HOLY HADASSAH! France’s First Lady Honored by Women’s Group


PARIS (JTA)—Singer. Model. First lady of France.

Hadassah woman.

Carla Bruni-Sarkozy was the guest of honor March 5 at a glitzy fund-raiser in Paris for Hadassah Medical Organization’s hospital in Jerusalem and its global medical aid programs.

Standing at the podium in a sleeveless, silky black and white dress, she cooed in her trademark soft, husky voice to a crowd wearing glittering couture balanced on needle-thin heels.

“I’m so happy to have kept my promise,” she said.

Bruni-Sarkozy was referring to a visit she paid to the children’s ward of the hemato-oncology department at the Hadassah hospital last June, when she was in Jerusalem as part of her husband’s state visit.

During a tour of the facilities, she told the hospital’s general director, Shlomo Mor-Yosef, that she wanted to help.

Eight months later Bruni-Sarkozy, whose chiseled features and modern elegance continue to fascinate, delivered by becoming the first French first lady to work with Hadassah, the nongovernmental organization founded by American Zionist women nearly a century ago.

Bruni-Sarkozy’s appearance came at a trying period: Israel is wrestling with the fallout from Gaza, French Jews are worried about another spike in anti-Semitism and Hadassah has eliminated dozens of jobs.

In short, it was a good time for any sort of image boost that the 41-year-old first lady could provide.

“The image she conveys can help get rid of this vilifying view of Israel,” the president of Hadassah France, Sydney Ohana, told JTA in an interview. “She weighed the importance of a small country like this and understood that the world needs them, too.”

In December, after a year of sidelining as her husband’s glamorous companion, Bruni-Sarkozy signed on as the good-will ambassador for the Global Fund to Fight AIDS, Tuberculosis and Malaria.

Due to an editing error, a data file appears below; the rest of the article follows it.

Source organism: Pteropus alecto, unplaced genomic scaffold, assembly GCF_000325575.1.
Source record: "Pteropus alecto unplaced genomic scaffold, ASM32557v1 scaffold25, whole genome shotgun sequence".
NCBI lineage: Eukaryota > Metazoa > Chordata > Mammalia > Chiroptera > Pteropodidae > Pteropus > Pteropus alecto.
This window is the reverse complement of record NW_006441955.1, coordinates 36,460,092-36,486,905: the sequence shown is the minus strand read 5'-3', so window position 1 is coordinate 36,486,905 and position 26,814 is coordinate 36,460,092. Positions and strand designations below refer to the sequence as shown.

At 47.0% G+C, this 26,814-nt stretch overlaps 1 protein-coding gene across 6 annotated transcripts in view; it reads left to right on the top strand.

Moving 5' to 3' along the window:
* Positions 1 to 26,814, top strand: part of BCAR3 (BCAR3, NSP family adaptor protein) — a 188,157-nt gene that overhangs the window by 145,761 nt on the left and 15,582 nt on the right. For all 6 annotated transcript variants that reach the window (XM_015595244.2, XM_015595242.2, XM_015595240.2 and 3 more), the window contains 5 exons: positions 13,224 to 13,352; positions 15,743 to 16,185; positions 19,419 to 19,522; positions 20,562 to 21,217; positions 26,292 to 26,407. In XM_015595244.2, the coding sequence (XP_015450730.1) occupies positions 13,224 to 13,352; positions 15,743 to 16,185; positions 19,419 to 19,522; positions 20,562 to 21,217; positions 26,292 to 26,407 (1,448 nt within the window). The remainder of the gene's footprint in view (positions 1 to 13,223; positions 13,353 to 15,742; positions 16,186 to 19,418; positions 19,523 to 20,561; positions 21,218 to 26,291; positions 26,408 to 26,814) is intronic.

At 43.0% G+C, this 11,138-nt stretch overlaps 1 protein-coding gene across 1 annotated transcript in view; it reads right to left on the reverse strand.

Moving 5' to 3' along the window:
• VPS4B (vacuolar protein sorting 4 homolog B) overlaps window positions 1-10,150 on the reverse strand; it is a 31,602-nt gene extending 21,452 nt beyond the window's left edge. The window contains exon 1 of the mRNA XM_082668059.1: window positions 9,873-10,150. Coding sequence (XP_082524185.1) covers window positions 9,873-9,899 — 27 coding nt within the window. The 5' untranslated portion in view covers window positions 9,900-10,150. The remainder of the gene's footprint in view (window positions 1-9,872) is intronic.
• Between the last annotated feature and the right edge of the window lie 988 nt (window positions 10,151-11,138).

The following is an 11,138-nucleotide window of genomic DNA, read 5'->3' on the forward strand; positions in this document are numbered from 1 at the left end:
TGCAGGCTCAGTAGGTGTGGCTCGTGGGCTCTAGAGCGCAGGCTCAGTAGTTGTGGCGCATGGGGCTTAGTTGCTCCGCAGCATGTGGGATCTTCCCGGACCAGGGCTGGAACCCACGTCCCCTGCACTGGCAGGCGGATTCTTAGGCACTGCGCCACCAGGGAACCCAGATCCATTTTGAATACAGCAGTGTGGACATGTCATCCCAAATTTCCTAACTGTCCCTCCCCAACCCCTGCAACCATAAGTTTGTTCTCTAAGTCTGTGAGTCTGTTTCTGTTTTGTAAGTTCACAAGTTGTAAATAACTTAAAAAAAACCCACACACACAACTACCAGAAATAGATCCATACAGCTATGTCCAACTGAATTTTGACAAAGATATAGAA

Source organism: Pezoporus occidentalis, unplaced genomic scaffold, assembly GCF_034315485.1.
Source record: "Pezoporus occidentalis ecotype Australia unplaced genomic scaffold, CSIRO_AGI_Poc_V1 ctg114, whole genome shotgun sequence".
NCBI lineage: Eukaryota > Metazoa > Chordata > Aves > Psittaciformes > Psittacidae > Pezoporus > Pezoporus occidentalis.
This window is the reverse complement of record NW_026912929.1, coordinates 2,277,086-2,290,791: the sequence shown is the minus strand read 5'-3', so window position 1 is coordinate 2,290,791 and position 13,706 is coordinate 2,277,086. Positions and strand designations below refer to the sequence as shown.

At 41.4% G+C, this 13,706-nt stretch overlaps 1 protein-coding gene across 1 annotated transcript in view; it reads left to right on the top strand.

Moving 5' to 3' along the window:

It was under the new job title that Bruni-Sarkozy lent her image to Hadassah’s French branch for its 25th anniversary gala to fund the renowned medical research facility and its successful treatment of orphaned Ethiopian children with AIDS. The child mortality rate under the Ethiopian program has dropped from an annual 25 percent to 1 percent.

But her attachment to the Hadassah flagship hospital began before her Global Fund work, when Mor-Yosef said she dazzled patients and employees who “stood crowded in windows” to see her last summer.

Bruni-Sarkozy, he added, was “very touched” by the child cancer patients she met and “impressed” with the facility, which treats both Palestinians and Jewish Israeli patients.

“That’s just how we do things,” he said. “People come see what we do and they want to help.”

Hadassah’s hospital, which was nominated for a Nobel Peace Prize in 2005, already doubles as an ambassador for some of Israel’s humanitarian efforts, but Bruni-Sarkozy’s support was especially timely.

As the global financial crisis and the Madoff scandal gnaw at the organization’s private finances, forcing staffers to take pay cuts that won’t be restored for several years, some overseas groups also have accused Israel of committing war crimes during its winter Gaza offensive.

“In today’s press, Israel has one dimension,” Mor-Yosef said. “But this is another dimension of activities we are doing either in Israel”—to build “some sort of bridges to peace.”

The hospital hires Palestinian and Jewish Israelis, and treats anyone seeking care, though the Palestinian Authority recently barred their citizens from using Israeli hospitals—a “political” decision, according to Mor-Yosef, that he hopes will be reversed soon.

Ohana adds that in addition to Bruni-Sarkozy’s fresh face alongside Hadassah’s pro-Israel brand, when it comes to activism, the towering Italian-born beauty “does not just show up at gala dinners.” Her husband did just that, making a surprise appearance before heading off to Mexico after a quick bite.

“She knows the subject [of AIDS] really well,” Ohana said of the first lady, who lost a brother to the disease.